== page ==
The lists compiled here are specifically for Ph.D. programs. Undergraduate students should be aware that in most cases they will be expected to earn an M.A. in a relevant field before they can be admitted to a Ph.D. program. Most departments that offer the Ph.D. also offer the M.A., with some exceptions. Students applying to an M.A. program will typically be expected to have one or two years of background in a relevant language (Sanskrit, Pali, Prakrit, Tibetan, etc.). Admission into a Ph.D. program often requires the equivalent of two or more years of language study. Undergraduate students of Indian philosophy whose universities do not offer instruction in Asian languages would be wise to pursue summer study elsewhere. University funding is not always available for the M.A. For the Ph.D., however, students studying in North America should insist on full funding: a complete tuition waiver plus a substantial stipend. With the exception of the Universidad Nacional Autónoma de México, the language of instruction of the Ph.D. programs on this North America list is English.

Students are, naturally, most concerned with getting into an M.A. or Ph.D. program. However, they should also give a great deal of thought to how long it will take to get out, how much debt will accrue during their studies, and what kind of job they should expect to find after they graduate. Because of the extensive language training required for original research in Indian philosophy and the expectation that many students will spend time doing research abroad, completion of a program of study in Indian philosophy often takes longer than a comparable program in European philosophy. After they are admitted, students should grill the graduate program director on the program’s job placement rate and on what kinds of jobs its recent graduates have received. (2-year research fellowships? 3-year Visiting Assistant Professorships? Tenure-Track Professorships?)

A very serious factor students must take into account is the amount of debt they will amass and whether they will ever make enough money as a professor in a humanities department to pay off those debts. This is a particularly large problem in the United States. Because of the high cost of graduate studies and the daunting odds of landing a tenure-track job, some prominent voices have warned against anyone pursuing a humanities doctoral degree in the United States. Though the situations in Indian philosophy, South Asian Studies, and Religious Studies are better than in some other humanities disciplines, students should arrive in graduate school with their eyes wide open. B.A.-, M.A.-, and Ph.D.-holders should also keep in mind that it is possible to have a fulfilling, intellectually rewarding career beyond the ivory tower.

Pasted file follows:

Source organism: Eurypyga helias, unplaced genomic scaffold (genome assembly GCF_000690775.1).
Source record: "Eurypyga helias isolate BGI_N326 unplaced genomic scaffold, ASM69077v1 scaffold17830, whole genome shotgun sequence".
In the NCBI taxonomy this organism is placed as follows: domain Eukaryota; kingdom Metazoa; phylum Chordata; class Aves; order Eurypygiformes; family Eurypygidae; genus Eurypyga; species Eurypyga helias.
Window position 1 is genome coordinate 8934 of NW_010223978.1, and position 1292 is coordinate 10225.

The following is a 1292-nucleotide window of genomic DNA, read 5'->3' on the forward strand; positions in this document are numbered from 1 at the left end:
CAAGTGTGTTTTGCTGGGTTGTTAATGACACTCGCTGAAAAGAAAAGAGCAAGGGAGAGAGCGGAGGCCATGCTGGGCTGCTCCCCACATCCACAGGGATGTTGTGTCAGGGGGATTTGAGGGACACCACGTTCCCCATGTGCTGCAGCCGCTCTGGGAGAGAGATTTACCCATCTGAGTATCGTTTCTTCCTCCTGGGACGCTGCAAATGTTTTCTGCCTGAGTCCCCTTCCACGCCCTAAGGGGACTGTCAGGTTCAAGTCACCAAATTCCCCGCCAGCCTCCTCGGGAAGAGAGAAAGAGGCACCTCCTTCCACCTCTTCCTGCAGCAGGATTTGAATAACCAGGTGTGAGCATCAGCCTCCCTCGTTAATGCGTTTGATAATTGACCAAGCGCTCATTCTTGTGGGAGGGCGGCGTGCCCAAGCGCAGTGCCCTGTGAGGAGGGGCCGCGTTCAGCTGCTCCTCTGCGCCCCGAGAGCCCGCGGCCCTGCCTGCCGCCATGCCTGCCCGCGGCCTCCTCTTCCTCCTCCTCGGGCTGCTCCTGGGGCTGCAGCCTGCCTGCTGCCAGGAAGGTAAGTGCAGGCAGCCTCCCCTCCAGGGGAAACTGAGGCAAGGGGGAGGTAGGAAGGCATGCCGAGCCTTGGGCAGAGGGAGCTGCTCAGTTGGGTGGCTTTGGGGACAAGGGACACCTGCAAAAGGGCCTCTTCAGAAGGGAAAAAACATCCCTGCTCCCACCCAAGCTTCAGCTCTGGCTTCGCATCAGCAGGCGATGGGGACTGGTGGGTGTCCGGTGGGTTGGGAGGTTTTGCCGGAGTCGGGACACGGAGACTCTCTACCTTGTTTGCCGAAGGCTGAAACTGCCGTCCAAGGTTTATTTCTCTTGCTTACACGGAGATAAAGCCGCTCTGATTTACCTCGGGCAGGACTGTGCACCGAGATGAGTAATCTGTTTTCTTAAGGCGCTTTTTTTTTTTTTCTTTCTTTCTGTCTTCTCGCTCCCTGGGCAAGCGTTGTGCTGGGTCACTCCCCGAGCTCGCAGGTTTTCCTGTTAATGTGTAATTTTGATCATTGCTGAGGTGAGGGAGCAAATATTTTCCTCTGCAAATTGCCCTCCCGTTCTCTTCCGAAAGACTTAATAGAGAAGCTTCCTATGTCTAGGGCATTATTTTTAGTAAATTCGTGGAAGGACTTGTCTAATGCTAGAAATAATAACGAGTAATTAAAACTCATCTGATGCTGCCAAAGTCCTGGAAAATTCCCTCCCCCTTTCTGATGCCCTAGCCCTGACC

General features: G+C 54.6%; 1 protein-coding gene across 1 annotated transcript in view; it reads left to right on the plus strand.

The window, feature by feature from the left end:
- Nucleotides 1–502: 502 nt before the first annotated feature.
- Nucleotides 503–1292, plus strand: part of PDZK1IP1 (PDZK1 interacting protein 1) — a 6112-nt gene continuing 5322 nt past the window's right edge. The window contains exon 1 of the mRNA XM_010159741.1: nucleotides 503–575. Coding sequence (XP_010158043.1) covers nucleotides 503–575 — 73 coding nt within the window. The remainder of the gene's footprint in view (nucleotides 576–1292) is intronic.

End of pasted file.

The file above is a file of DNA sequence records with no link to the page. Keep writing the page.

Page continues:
In my opinion, it would be folly to try to give an overall ranking of Ph.D. programs in Indian philosophy. The types of disciplinary approaches and topics covered are too diverse. However, it is useful to ask questions about the top programs for the study of specific topics in Indian philosophy, such as Kashmir Śaivism or Yogācāra Buddhism. Perhaps the comments section would be a good place to begin such a conversation.

The lists of Ph.D programs in Indian philosophy, Part One for North America and Part Two for Europe were originally compiled by Andrew J. Nicholson (me) and Elisa Freschi, respectively, in 2014. (The original lists can be found here and here.) We plan to continue to revise these lists approximately once every three years. Elisa Freschi’s revised list for Europe will appear in November 2017. Additionally, in December 2017 we plan to add a Part Three, a guide to Ph.D. programs for Indian Philosophy in India. I wish to thank Amod Lele, Shyam Ranganathan, Borayin Larios, and Elsa Cross for helping me with the North America list. Any errors or omissions are my own fault.

List of Ph.D. Programs in Indian Philosophy – North America (Revised October 2017)

Canada